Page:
Penn State Football and the NCAA Sanctions: $2.7 Million of Education and its Sense
The NCAA on Tuesday did what it was in large part designed to do: Help give high school athletes a college education.
As a result of the NCAA’s action, the increase in the total number of football scholarship years Penn State is allowed to give rose by 65 over the next four seasons.
To get that figure, count the total number of scholarship players the team is now allowed to have per year, compared to the July 2012 edict. Then, compare that with the number of scholarships that have been added back. In all, the numbers increase by 10 in 2014-15, 15 in 2015-16, 20 in 2016-17 and 20 in 2017-18.
That’s 65 new (or, actually, rightfully returned) years of college at Penn State.
So while the number of initial (key word here) individual scholarships goes up only 25 (5 next year, then 10 and 10), the overall allowable number of scholarships to dole out each season increases by more than double that. That means underclassmen who have a fifth year of eligibility left will more than likely – and much more likely than before today – be able to attend college an additional year.
For example, only eight players in this year’s freshman football class have seen action in the first four games. The rest will most likely get a redshirt and are now much more assured that will be on scholarship in Year No. 5, all things now being (closer to) equal.
The final tally looks like this, then: High schoolers will get 65 years’ worth of free rides to what U.S. News & World Report recently ranked as the No. 37 university in the country (up nine spots from last year) – and the eighth-ranked public university in the country (up five spots from last year). Bill O’Brien’s right: Penn State is a world-class university. So it’s a great deal.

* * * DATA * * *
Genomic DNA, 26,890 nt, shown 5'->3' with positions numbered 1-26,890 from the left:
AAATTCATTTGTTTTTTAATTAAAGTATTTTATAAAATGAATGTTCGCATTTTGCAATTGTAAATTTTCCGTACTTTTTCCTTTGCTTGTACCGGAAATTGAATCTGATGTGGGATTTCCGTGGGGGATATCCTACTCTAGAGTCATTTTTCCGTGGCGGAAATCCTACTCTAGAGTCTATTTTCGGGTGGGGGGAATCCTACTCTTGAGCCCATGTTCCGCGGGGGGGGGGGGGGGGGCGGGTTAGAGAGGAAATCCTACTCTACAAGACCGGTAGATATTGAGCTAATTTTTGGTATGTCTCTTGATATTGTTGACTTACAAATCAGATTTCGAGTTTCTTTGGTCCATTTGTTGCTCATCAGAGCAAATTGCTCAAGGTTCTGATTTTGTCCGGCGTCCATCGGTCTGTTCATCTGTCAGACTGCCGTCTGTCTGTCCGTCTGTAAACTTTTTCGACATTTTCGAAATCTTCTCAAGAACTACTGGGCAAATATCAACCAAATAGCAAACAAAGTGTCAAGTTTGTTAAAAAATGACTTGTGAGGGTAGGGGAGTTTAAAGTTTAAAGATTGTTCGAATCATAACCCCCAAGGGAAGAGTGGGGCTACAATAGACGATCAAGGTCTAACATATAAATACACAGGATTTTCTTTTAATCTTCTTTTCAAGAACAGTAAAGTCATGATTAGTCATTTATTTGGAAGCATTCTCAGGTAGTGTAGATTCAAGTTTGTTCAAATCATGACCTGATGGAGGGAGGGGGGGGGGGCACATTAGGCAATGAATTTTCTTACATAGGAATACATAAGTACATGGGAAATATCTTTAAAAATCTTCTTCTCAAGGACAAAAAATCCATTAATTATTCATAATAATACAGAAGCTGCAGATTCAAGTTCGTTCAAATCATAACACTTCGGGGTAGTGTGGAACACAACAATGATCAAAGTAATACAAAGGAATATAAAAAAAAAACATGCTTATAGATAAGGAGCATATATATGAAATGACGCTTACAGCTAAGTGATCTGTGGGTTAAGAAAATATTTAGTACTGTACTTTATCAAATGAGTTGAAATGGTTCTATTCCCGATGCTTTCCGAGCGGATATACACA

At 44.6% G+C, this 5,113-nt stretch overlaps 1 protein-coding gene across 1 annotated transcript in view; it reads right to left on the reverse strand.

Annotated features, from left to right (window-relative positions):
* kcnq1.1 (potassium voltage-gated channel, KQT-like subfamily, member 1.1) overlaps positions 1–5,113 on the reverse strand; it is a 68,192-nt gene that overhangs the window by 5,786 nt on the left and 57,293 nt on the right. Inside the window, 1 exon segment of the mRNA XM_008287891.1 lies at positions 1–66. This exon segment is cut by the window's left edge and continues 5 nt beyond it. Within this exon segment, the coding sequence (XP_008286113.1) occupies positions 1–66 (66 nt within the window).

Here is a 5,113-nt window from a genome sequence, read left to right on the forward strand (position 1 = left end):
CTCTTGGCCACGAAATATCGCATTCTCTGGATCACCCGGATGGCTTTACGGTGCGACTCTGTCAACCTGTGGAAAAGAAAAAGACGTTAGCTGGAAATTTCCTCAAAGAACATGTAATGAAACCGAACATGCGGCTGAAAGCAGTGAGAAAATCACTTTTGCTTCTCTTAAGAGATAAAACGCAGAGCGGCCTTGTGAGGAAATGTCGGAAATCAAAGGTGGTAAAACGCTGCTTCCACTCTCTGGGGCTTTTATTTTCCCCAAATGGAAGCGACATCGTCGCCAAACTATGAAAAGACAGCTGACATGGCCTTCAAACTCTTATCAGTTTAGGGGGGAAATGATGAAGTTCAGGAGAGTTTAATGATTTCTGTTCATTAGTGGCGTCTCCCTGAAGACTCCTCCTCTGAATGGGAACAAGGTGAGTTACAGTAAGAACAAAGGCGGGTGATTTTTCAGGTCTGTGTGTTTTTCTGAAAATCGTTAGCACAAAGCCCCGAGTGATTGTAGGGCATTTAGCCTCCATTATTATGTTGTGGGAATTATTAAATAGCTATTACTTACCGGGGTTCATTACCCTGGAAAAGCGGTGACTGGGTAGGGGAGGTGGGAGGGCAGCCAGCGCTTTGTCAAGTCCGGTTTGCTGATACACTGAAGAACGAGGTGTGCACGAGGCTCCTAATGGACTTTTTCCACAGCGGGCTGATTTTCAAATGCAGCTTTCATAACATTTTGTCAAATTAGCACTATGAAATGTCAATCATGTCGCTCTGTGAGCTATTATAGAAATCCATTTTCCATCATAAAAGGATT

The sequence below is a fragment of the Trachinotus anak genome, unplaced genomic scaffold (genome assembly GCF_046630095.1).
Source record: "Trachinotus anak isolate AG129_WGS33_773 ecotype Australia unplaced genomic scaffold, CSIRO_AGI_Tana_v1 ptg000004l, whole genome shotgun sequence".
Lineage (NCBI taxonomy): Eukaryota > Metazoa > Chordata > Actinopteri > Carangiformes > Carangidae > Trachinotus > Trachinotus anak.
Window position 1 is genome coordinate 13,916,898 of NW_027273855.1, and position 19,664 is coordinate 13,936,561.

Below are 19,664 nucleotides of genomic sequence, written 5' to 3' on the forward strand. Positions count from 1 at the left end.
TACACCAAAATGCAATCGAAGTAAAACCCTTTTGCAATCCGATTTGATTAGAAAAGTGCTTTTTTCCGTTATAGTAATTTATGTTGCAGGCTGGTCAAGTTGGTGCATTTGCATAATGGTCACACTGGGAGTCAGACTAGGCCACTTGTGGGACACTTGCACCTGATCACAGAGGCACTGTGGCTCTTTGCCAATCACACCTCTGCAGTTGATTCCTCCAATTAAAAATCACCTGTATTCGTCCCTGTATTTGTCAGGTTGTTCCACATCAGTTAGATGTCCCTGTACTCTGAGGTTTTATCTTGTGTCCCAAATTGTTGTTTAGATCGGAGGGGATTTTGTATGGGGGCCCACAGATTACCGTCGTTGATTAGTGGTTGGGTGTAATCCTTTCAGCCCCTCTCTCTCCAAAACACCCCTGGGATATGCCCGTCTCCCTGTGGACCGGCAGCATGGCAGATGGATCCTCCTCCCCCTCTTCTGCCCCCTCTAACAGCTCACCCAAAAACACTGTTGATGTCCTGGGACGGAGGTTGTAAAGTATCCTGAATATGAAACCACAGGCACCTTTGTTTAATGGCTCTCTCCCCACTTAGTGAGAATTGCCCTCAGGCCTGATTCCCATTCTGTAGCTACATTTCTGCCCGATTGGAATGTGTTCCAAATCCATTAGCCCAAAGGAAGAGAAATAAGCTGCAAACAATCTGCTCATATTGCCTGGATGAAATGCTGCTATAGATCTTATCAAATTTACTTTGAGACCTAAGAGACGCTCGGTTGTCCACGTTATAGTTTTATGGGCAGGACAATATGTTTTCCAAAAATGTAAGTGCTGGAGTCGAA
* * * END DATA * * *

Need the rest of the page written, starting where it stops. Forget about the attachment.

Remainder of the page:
What’s that kind of education worth? About $2,706,618.
Here’s how I got that number:
With the addition of 65 total scholarships years over four academic years, I figured that half will benefit out-of-state student athletes and half will help Pennsylvania kids. Then I used Penn State’s “College Cost Calculator” -- with which I’m familiar, given that I have two freshmen at PSU right now -- to figure out what a scholarship is worth using across-the-board parameters for a student majoring in communications. I included tuition, room, meals, fees and books, plus an annual 3% hike. And I figured each of those scholarship players would attend fall, spring and (a six-week) summer semesters.
The bottom-line: A full year in Penn State for a PA kid in 2014-15 will cost about $33,000. And a full year for an out-of-stater will cost about $46,000. Players who wouldn’t have been on scholarship – including some of O’Brien’s famed run-ons – are among the biggest beneficiaries of the NCAA announcement. As it should be.
You may say, “Well, many of those kids would have gotten a scholarship elsewhere.” Possibly true, but they would have displaced another kid at a different school who displaced another kid at a different school who…
And, as O’Brien has shown, some of the current – and possibly future – Nittany Lions players who are walk-ons could end up with a Willy Wonka Golden Ticket-like scholarship.
And that's a well-deserved treat, to be sure.